Why Study History?

Several authors have covered the topic of “Why Study History?” Here is an overview of the article by William McNeill from 1985.

The subject of history is not limited to a topic taught in schools. People fail to realize that the subject of history is taught from an early age and isn’t limited to reading books of the past. History is a way of life, it creates order amongst the chaos, and it creates a person’s understanding of the city, country, and world around them. McNeill feels that the acceptance of a broader view of history creates maturity of the mind and “is essential for an adult understanding of the world.” William McNeill’s levels of history, personal, national and global, provide an alternative look to the study and understanding of the subject of history.

Young children are taught long before pre-school the generalities of their family history. Subjects, such as family origin, which encompass a spoken language, diet, daily habits and religion are in typically commonplace before a child can walk or talk. A family who speaks Spanish comes from a Spanish influenced culture, this is history. The bible can be considered one of the oldest history books and is often taught to children in the form of bedtime stories. As children begin to start kindergarten, they become aware of the other families around them and those families’ histories as well. Slowly, the history of their neighborhood and the city they live in becomes important to them, because it is a part of them. The reason the term Northerner, Southerner and Westerner exist is people take on the history around them. The “personal” level of history is rarely controversial where someone lives because like minds tend to stick together and it’s always personal, which is why many people choose to stay on this level, it’s in their comfort zone.

When students enter the later grades of high school in the United States, they are taught US History, US Government, and Economics in the hopes of beginning to bringing students to what McNeill considers Level II, or the National Level. During ninth and tenth grades “young people start to pay attention to public affairs and prepare to assume the responsibilities of citizenship.” This is where the transition from the Personal Level or Level I to Level II becomes apparent. Within this level, maturity starts to come into play. Student’s moving from Personal to National Levels must understand the concept that History is not limited to a single story or series of events. National history is a combination of everyone’s lives throughout the nation’s history. It’s black history, white history, women’s history, Native American history, history that was brought over through immigration, etc. Many of those histories aren’t pretty, but if it wasn’t for those histories America would not be the Nation it is today. It is the understanding that the Nation has and will continue to evolve because of these histories that occupy this level.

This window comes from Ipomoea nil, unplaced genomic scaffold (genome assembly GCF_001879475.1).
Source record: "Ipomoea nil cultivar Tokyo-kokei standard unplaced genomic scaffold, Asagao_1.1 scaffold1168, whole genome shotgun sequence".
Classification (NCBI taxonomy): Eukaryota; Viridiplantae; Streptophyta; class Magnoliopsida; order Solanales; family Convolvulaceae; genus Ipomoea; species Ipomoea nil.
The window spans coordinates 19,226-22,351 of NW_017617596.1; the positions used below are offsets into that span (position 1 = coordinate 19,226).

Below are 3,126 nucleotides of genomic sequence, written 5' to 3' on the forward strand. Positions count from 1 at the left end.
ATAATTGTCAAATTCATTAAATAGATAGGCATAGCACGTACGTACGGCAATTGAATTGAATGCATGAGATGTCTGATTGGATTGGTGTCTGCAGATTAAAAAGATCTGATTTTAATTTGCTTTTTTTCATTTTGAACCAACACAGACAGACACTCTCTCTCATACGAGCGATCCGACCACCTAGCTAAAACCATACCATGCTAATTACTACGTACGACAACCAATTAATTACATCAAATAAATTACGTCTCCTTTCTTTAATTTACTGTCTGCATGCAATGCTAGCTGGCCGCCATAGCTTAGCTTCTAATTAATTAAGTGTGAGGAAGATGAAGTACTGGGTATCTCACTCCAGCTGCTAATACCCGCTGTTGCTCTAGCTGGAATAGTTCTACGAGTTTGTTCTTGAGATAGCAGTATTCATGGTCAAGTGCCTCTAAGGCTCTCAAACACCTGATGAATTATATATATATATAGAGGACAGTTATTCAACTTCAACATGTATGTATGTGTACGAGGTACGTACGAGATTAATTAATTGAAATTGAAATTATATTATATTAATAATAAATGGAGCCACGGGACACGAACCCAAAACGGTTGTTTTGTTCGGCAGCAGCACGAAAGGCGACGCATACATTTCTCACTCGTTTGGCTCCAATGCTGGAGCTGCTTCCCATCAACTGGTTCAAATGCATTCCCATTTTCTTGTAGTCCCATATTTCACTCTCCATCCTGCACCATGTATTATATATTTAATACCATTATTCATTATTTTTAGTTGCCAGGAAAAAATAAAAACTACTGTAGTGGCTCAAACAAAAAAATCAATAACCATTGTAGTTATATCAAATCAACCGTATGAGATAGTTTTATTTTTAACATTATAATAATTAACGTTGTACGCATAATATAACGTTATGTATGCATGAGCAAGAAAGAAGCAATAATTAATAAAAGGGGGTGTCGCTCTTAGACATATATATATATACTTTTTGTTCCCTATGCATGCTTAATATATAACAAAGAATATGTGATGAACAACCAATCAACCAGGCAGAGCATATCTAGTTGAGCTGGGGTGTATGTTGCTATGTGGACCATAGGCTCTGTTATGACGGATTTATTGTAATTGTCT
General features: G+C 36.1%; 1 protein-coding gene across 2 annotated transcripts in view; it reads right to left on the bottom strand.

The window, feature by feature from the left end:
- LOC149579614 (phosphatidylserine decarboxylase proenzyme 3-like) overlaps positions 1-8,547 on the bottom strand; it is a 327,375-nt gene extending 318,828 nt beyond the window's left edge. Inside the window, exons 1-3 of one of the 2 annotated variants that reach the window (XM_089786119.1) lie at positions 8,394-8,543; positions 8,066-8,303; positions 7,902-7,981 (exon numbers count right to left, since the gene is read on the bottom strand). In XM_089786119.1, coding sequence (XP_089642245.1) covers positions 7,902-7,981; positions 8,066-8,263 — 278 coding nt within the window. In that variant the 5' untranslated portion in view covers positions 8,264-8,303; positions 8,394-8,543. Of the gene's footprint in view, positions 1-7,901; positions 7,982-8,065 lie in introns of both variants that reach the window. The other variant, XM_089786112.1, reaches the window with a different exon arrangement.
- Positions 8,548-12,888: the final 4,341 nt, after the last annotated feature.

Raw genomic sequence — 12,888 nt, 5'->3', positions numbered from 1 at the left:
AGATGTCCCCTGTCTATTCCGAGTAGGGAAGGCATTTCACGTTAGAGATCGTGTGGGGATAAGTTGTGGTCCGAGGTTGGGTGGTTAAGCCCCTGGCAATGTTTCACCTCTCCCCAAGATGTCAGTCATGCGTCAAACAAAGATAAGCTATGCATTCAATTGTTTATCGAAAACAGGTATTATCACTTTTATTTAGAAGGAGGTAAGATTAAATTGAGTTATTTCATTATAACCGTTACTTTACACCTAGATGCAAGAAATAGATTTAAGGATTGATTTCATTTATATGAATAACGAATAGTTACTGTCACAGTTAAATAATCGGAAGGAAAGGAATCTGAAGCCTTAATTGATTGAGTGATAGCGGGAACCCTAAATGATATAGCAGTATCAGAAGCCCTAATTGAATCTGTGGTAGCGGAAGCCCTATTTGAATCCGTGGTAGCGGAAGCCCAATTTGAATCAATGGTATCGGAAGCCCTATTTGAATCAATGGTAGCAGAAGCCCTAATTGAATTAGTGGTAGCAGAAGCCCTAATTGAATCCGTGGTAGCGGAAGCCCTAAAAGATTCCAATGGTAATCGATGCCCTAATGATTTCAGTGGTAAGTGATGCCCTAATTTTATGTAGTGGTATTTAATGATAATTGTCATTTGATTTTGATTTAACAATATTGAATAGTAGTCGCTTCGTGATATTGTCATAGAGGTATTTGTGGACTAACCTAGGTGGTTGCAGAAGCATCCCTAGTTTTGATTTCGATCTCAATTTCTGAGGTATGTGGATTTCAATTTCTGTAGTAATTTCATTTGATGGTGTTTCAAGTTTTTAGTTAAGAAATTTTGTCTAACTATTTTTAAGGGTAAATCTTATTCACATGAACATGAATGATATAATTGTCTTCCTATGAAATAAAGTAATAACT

Level III, or Global History, begins when a person understands that “history does not lead to exact predication of future events” but it does give people a greater understanding of good and evil and how the people of the world can work together to create a better place. It is the knowledge that History is not individualized but the memories of a world full of people that can provide a guide for the future. It is the human mind’s ability to unravel the mystery that is humanity. Lastly, it is the understanding that memory is not everyone’s truth, because everyone’s story is different. History is the best chance we have to understand the future because such understanding will only come when a person can understand the past.

While historians will continuously interpret the past, it is a personal decision on how that history affects a person. History is a personal lesson that everyone must learn, and how in-depth that lesson becomes is up to the person. It can be as simple as understanding those closest to them, or as great as creating change in the world around them. History is the constant progression of interpreting shared memories and making a difference in the world.

Source: McNeill, William. “Why Study History? (1985).” AHA History and Archives. 2013. Accessed January 27, 2017. https://www.historians.org/about-aha-and-membership/aha-history-and-archives/archives/why-study-history-(1985).

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